Off Road In A Wheelchair:

There are inherent risks in everything we do.  This is even more critical for a person confined to a wheelchair. Seemly simple considerations are compounded by our body's condition and vulnerability.


For clarity, I am writing this as a C6 quadriplegic who is always in a power chair and have been for over 15 years. No person with a disability has the exact same situation, even if they share the same level of injury. Andy, my friend from Utah, and I are both C6 yet he spends all his time in a manual chair and has issues that I don’t and vice versa.


For off road travel I use an Extreme 4x4, which was purchased in 2002, it is a 4 wheel drive wheelchair. Each wheel has its own motor.  It has been tipped over a few times, it was not the panacea I thought it would be. Any wheelchair has its limitations. Each time I have a problem, my wife and I, modify the event's protocol to make things safer. Mostly when I went over it was because of lack of attention to the terrain. This has not happened in a number of years.


Communication is the major concern for anyone traveling off road by themselves. We use to use walkie talkies, but that limits you to one contact and any number of factors cans interfere with the signal. Now I have a cell phone in a Sleeve which straps to my wrist. Turning it on requires only a button push and from the on its voice activated. A phone should a Weather App and GPS if possible.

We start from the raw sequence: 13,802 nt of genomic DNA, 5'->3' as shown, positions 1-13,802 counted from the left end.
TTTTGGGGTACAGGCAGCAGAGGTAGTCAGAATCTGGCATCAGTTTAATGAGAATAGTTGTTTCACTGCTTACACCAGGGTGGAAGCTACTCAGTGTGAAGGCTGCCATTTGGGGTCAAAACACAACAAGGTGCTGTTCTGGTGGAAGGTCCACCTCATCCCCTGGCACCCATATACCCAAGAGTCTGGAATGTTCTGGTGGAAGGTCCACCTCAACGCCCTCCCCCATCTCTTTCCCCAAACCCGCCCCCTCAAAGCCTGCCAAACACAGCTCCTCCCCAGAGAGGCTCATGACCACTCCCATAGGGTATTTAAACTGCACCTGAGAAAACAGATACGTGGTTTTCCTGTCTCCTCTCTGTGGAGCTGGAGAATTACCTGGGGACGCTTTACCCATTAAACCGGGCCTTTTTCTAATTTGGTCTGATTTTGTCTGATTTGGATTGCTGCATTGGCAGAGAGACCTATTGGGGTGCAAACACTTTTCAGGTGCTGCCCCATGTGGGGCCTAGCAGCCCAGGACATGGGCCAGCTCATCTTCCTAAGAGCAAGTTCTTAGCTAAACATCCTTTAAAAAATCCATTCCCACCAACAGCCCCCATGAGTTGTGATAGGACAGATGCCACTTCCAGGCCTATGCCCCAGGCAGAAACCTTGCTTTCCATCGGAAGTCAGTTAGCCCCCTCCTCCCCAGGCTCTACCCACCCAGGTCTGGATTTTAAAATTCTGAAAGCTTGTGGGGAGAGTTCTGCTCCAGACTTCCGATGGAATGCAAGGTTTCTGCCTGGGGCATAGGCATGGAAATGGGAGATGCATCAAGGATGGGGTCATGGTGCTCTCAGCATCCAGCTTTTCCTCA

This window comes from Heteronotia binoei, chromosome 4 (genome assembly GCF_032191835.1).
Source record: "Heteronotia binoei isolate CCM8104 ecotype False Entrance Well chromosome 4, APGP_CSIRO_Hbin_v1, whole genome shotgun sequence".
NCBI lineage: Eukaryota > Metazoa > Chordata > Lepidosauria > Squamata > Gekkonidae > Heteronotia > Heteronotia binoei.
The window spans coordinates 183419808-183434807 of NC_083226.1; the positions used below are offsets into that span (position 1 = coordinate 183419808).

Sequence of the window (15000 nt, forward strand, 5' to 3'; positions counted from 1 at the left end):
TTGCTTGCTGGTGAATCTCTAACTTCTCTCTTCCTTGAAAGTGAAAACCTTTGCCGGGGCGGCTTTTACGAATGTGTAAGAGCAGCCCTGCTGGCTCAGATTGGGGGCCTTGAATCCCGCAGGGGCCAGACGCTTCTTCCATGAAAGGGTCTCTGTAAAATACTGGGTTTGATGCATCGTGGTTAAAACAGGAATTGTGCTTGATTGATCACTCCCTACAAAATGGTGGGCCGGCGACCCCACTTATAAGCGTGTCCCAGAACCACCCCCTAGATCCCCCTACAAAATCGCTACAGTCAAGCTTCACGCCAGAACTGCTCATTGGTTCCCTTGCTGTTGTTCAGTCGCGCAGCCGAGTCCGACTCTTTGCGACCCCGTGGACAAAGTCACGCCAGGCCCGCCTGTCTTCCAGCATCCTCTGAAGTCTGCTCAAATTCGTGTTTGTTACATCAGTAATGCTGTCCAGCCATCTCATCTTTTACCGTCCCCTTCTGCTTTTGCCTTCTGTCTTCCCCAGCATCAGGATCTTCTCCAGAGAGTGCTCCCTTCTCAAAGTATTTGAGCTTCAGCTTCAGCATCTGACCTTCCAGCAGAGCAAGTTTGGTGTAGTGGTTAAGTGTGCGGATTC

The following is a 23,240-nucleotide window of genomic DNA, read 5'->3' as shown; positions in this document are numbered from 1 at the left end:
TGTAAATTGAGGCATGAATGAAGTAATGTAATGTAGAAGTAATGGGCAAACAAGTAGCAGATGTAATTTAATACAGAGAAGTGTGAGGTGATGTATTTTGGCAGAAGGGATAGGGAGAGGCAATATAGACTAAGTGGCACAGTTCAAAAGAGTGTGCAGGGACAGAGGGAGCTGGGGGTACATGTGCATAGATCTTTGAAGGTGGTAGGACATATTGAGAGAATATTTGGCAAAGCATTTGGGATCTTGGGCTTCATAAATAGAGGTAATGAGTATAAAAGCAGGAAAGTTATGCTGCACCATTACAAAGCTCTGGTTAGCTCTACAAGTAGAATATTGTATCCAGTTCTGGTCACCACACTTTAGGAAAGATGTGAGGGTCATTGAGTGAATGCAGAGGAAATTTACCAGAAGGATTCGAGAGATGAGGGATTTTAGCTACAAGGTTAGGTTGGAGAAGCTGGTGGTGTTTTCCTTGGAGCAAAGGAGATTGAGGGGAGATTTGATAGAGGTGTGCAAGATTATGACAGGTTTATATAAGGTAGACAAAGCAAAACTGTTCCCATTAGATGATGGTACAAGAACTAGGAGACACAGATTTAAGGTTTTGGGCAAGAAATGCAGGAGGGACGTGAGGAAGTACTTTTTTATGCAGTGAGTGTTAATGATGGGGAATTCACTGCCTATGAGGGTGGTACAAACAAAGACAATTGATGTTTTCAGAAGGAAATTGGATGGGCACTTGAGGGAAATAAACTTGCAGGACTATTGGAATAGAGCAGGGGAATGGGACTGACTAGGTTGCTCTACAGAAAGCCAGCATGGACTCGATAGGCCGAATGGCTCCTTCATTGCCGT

Chances are if you spend much time in the outdoors, you have heard the expression “cotton kills.” Before I was hurt, I was a licensed New York State guide. I also taught a course on backpacking at a nearby college. The cotton fibers once they become wet stay wet and this can bring on hypothermia. The result is that the body loses heat and you start shivering. You should avoid cotton when spending any amount of time outdoors. There are many alternatives to cotton such as moisture-wicking fabric like polypropylene.

Heading up hill

Dress in layers, how many is determined by weather and environment. Layering allows one to better control body temperature by adding or removing layers. Remember to wear a hat and have sunscreen on. A space blanket, which takes up little room, should be added to your Emergency Wheelchair Kit. A plastic baggie or something similar should also be handy to cover your joystick if it starts to rain. Bugs and ticks should also be taken into consideration when dressing.


Make sure either, you leave a note telling where you are going and expected time you will return, or tell someone the information. If you're going to be gone a while you can call in at certain intervals to relieve anxiety.


Before heading off road be sure you know your chairs limitations and yours.

A Winter day

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Guide License

I the woods

Lake Ontario

Space Blanket

A field

Andy in a track chair

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